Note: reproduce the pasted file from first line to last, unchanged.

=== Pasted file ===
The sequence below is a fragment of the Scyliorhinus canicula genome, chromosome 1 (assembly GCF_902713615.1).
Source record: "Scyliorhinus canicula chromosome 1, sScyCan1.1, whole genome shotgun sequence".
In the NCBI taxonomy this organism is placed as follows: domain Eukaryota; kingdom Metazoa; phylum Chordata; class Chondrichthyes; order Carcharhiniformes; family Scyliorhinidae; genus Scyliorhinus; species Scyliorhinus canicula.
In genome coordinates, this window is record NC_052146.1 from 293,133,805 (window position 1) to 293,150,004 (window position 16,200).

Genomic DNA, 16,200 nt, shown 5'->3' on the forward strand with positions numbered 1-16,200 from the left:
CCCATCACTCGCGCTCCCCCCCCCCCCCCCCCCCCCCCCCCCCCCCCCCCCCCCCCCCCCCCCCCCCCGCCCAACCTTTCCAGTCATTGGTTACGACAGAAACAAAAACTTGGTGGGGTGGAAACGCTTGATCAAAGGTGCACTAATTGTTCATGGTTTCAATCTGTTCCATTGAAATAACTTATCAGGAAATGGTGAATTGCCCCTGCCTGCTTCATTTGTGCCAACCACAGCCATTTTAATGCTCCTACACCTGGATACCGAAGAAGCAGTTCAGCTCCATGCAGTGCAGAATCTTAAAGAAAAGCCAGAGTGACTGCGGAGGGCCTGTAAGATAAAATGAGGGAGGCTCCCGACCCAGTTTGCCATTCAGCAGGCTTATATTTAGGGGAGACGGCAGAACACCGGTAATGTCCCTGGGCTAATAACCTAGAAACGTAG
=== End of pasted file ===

The sequence below is a fragment of the Scyliorhinus canicula genome, chromosome 1 (assembly GCF_902713615.1).
Source record: "Scyliorhinus canicula chromosome 1, sScyCan1.1, whole genome shotgun sequence".
In the NCBI taxonomy this organism is placed as follows: domain Eukaryota; kingdom Metazoa; phylum Chordata; class Chondrichthyes; order Carcharhiniformes; family Scyliorhinidae; genus Scyliorhinus; species Scyliorhinus canicula.
In genome coordinates, this window is record NC_052146.1 from 293,133,805 (window position 1) to 293,150,004 (window position 16,200).

Genomic DNA, 16,200 nt, shown 5'->3' on the forward strand with positions numbered 1-16,200 from the left:
CCCATCACTCGCGCTCCCCCCCCCCCCCCCCCCCCCCCCCCCCCCCCCCCCCCCCCCCCCCCCCCCCCGCCCAACCTTTCCAGTCATTGGTTACGACAGAAACAAAAACTTGGTGGGGTGGAAACGCTTGATCAAAGGTGCACTAATTGTTCATGGTTTCAATCTGTTCCATTGAAATAACTTATCAGGAAATGGTGAATTGCCCCTGCCTGCTTCATTTGTGCCAACCACAGCCATTTTAATGCTCCTACACCTGGATACCGAAGAAGCAGTTCAGCTCCATGCAGTGCAGAATCTTAAAGAAAAGCCAGAGTGACTGCGGAGGGCCTGTAAGATAAAATGAGGGAGGCTCCCGACCCAGTTTGCCATTCAGCAGGCTTATATTTAGGGGAGACGGCAGAACACCGGTAATGTCCCTGGGCTAATAACCTAGAAACGTAG